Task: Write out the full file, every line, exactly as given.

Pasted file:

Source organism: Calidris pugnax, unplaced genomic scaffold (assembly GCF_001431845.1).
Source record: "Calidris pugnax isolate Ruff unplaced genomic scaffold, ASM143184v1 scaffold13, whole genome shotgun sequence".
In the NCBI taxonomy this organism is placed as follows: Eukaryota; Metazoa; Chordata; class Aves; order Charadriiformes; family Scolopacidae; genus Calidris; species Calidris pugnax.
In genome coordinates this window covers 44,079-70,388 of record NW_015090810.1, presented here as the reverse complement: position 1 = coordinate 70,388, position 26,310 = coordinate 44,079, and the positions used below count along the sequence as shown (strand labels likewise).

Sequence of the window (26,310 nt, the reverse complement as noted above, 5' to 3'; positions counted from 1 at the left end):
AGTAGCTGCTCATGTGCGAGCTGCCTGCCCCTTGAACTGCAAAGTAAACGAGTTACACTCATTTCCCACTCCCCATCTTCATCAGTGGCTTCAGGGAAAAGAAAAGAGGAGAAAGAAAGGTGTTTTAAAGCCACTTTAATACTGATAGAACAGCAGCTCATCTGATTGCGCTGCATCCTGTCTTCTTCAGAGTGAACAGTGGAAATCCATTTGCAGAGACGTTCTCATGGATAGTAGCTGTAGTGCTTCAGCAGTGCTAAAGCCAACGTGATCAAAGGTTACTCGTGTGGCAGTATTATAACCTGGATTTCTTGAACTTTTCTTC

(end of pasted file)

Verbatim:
Source organism: Calidris pugnax, unplaced genomic scaffold (assembly GCF_001431845.1).
Source record: "Calidris pugnax isolate Ruff unplaced genomic scaffold, ASM143184v1 scaffold13, whole genome shotgun sequence".
In the NCBI taxonomy this organism is placed as follows: Eukaryota; Metazoa; Chordata; class Aves; order Charadriiformes; family Scolopacidae; genus Calidris; species Calidris pugnax.
In genome coordinates this window covers 44,079-70,388 of record NW_015090810.1, presented here as the reverse complement: position 1 = coordinate 70,388, position 26,310 = coordinate 44,079, and the positions used below count along the sequence as shown (strand labels likewise).

Sequence of the window (26,310 nt, the reverse complement as noted above, 5' to 3'; positions counted from 1 at the left end):
AGTAGCTGCTCATGTGCGAGCTGCCTGCCCCTTGAACTGCAAAGTAAACGAGTTACACTCATTTCCCACTCCCCATCTTCATCAGTGGCTTCAGGGAAAAGAAAAGAGGAGAAAGAAAGGTGTTTTAAAGCCACTTTAATACTGATAGAACAGCAGCTCATCTGATTGCGCTGCATCCTGTCTTCTTCAGAGTGAACAGTGGAAATCCATTTGCAGAGACGTTCTCATGGATAGTAGCTGTAGTGCTTCAGCAGTGCTAAAGCCAACGTGATCAAAGGTTACTCGTGTGGCAGTATTATAACCTGGATTTCTTGAACTTTTCTTC